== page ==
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A number of interactions over the past two weeks have convinced me that the political debate over M4A in Congress, amplified by Presidential candidates jockeying for favor with primary voters, is beginning to seriously spook executives across healthcare.

At a health system board meeting in the Southwest last week, a number of physician leaders and board members had questions about the possible timing and dimensions of a shift to “single payer”, clearly convinced that M4A is an inevitability if Democrats take over in 2020. And two separate inbound calls this week, one from the CEO of a regional health system, and the other from a health plan executive, were both sparked by the hearings on M4A in Congress.

Again, the implicit assumption in their questions about timing and impact was the same: M4A, or something like it, is sure to happen if the 2020 elections favors Democrats. My response to all of them: keep an eye on the politics, but don’t get overly distracted. There’s little chance that “single payer” healthcare will come to the US—industry lobbies are simply too powerful to let that happen.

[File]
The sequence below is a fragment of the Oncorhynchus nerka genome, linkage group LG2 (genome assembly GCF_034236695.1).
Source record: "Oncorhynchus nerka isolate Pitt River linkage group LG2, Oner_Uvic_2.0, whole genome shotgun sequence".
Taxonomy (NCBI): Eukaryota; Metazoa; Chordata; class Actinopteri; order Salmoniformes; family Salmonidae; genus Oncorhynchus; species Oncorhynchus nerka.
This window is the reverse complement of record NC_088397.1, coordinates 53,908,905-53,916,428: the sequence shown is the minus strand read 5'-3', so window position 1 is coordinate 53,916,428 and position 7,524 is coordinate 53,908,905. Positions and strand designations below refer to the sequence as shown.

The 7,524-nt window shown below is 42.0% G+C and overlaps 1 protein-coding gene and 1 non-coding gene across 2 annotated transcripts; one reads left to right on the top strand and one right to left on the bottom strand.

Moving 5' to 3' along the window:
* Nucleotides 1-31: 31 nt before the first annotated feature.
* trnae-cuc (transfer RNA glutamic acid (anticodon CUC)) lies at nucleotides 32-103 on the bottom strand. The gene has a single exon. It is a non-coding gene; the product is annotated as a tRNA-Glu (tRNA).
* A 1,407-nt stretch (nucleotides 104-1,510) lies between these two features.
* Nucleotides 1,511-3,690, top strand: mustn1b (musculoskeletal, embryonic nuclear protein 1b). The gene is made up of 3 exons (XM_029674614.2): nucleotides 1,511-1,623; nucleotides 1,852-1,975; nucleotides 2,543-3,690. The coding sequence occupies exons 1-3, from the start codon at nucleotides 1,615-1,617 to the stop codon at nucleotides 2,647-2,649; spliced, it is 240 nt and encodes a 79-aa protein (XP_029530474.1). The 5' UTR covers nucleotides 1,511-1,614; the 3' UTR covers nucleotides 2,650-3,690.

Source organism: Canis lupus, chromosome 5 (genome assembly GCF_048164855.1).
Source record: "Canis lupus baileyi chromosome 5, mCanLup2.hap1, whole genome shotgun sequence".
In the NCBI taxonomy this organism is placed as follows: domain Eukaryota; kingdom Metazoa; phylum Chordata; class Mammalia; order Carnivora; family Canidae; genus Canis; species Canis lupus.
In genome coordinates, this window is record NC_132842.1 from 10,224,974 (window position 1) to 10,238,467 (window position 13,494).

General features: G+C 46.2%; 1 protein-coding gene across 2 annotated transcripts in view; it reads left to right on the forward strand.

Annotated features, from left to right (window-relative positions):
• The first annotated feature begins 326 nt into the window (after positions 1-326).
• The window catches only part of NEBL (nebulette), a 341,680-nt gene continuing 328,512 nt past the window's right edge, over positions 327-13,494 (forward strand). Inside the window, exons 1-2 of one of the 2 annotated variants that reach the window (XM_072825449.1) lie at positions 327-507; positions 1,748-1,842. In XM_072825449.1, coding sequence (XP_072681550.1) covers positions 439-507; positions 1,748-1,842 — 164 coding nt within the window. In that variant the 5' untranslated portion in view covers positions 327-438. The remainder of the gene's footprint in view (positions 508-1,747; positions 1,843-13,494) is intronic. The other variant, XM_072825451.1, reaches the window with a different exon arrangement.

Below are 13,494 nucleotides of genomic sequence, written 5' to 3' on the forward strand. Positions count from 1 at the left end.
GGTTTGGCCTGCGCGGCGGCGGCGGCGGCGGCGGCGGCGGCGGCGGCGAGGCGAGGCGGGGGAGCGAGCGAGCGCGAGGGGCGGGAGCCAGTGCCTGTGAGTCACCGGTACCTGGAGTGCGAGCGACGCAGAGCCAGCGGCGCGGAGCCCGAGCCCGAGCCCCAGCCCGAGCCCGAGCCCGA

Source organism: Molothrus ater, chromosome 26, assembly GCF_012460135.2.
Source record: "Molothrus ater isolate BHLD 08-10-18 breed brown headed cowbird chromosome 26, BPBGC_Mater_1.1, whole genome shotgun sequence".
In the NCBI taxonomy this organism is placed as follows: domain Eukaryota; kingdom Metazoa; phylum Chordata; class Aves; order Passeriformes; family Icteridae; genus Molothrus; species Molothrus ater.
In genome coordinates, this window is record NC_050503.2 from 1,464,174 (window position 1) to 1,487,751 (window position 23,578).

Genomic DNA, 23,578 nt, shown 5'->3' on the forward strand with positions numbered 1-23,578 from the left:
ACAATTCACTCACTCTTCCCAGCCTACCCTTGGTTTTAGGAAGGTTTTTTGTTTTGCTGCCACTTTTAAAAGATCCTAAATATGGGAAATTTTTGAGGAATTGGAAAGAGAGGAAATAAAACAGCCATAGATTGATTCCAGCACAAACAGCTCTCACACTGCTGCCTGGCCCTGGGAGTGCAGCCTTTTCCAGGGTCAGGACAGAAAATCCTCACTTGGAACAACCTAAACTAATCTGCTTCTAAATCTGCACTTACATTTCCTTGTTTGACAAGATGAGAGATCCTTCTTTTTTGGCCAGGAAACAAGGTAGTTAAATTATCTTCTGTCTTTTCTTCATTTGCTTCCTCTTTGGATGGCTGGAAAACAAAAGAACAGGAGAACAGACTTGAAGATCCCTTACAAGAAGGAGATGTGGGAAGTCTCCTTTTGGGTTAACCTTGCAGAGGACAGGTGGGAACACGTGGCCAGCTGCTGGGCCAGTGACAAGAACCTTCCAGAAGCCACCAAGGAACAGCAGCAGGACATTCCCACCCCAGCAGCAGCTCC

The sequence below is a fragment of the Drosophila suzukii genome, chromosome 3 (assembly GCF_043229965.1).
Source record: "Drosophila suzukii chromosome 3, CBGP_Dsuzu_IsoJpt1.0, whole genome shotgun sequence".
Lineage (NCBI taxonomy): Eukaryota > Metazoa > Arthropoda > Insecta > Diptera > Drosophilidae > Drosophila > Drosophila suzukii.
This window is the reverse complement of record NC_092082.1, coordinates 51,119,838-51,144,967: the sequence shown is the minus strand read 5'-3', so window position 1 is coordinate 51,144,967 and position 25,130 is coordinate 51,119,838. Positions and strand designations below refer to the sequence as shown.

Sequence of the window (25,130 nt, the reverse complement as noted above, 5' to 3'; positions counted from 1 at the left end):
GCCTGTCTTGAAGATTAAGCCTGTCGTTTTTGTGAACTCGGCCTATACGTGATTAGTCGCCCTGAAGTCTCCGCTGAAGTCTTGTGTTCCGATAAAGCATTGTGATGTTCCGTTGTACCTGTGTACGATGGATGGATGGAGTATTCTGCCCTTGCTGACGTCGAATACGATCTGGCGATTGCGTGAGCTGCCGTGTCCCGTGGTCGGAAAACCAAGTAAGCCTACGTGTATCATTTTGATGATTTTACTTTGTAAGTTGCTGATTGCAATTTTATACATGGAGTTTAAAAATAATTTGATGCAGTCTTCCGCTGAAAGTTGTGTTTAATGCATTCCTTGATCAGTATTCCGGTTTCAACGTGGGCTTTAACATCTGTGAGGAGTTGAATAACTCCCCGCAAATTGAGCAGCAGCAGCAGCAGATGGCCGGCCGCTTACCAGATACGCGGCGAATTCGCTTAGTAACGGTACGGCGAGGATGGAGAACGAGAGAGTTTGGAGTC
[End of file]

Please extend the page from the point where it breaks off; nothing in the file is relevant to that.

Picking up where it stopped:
Even if Democrats do win the Senate and the White House in 2020, they’ll have to “govern to the center” to hold onto their majorities, and any major policy shifts will have to be negotiated across the various interests involved. Most likely: measures to strengthen provisions of the ACA, and perhaps a “public option” in the ACA exchanges.

As to Medicare expansion, I believe the most we’d see in a Democratic administration would be a compromise allowing 55- to 65-year-olds to buy into Medicare Advantage plans.

But for now, M4A’s biggest risk to hospitals and doctors is that it becomes a paralyzing distraction, keeping provider organizations from making the strategic and operational changes needed to re-orient care delivery around value.

Regardless of the politics, a focus on delivering value to the consumers of care will prove to be a no-regrets position for providers.

Health Care Valuations: The New, the Old and the Ugly